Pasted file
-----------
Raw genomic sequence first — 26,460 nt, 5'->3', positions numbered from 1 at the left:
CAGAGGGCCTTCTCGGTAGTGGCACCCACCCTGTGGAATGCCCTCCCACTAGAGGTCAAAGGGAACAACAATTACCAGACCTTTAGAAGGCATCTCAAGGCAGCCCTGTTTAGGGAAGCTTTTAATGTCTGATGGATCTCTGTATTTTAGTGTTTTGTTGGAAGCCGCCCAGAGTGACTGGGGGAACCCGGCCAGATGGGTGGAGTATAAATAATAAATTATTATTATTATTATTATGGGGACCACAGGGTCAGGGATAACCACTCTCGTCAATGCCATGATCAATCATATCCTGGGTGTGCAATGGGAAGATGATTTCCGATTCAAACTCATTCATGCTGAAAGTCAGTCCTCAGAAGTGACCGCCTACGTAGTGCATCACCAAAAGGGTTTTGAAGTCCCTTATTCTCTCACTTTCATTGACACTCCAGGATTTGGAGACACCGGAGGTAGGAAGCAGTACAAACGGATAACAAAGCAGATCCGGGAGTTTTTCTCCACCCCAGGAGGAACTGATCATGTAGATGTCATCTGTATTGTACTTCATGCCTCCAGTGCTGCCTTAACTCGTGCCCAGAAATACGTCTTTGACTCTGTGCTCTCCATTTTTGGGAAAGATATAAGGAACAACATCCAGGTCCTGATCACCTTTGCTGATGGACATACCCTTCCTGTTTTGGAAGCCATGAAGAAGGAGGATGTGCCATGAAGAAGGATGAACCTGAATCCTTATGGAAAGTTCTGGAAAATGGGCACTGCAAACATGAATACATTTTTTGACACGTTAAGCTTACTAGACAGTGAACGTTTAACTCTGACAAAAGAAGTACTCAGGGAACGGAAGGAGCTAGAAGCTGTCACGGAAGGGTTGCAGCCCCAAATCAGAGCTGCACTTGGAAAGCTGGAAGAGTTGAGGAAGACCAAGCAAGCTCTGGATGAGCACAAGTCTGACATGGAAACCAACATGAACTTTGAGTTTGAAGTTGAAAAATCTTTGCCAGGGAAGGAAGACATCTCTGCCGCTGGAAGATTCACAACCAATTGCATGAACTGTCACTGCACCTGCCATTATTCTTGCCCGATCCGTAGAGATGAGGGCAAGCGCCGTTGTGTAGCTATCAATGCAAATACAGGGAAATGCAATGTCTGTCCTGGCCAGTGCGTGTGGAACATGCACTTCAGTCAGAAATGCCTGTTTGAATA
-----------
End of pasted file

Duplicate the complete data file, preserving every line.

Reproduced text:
Raw genomic sequence first — 26,460 nt, 5'->3', positions numbered from 1 at the left:
CAGAGGGCCTTCTCGGTAGTGGCACCCACCCTGTGGAATGCCCTCCCACTAGAGGTCAAAGGGAACAACAATTACCAGACCTTTAGAAGGCATCTCAAGGCAGCCCTGTTTAGGGAAGCTTTTAATGTCTGATGGATCTCTGTATTTTAGTGTTTTGTTGGAAGCCGCCCAGAGTGACTGGGGGAACCCGGCCAGATGGGTGGAGTATAAATAATAAATTATTATTATTATTATTATGGGGACCACAGGGTCAGGGATAACCACTCTCGTCAATGCCATGATCAATCATATCCTGGGTGTGCAATGGGAAGATGATTTCCGATTCAAACTCATTCATGCTGAAAGTCAGTCCTCAGAAGTGACCGCCTACGTAGTGCATCACCAAAAGGGTTTTGAAGTCCCTTATTCTCTCACTTTCATTGACACTCCAGGATTTGGAGACACCGGAGGTAGGAAGCAGTACAAACGGATAACAAAGCAGATCCGGGAGTTTTTCTCCACCCCAGGAGGAACTGATCATGTAGATGTCATCTGTATTGTACTTCATGCCTCCAGTGCTGCCTTAACTCGTGCCCAGAAATACGTCTTTGACTCTGTGCTCTCCATTTTTGGGAAAGATATAAGGAACAACATCCAGGTCCTGATCACCTTTGCTGATGGACATACCCTTCCTGTTTTGGAAGCCATGAAGAAGGAGGATGTGCCATGAAGAAGGATGAACCTGAATCCTTATGGAAAGTTCTGGAAAATGGGCACTGCAAACATGAATACATTTTTTGACACGTTAAGCTTACTAGACAGTGAACGTTTAACTCTGACAAAAGAAGTACTCAGGGAACGGAAGGAGCTAGAAGCTGTCACGGAAGGGTTGCAGCCCCAAATCAGAGCTGCACTTGGAAAGCTGGAAGAGTTGAGGAAGACCAAGCAAGCTCTGGATGAGCACAAGTCTGACATGGAAACCAACATGAACTTTGAGTTTGAAGTTGAAAAATCTTTGCCAGGGAAGGAAGACATCTCTGCCGCTGGAAGATTCACAACCAATTGCATGAACTGTCACTGCACCTGCCATTATTCTTGCCCGATCCGTAGAGATGAGGGCAAGCGCCGTTGTGTAGCTATCAATGCAAATACAGGGAAATGCAATGTCTGTCCTGGCCAGTGCGTGTGGAACATGCACTTCAGTCAGAAATGCCTGTTTGAATA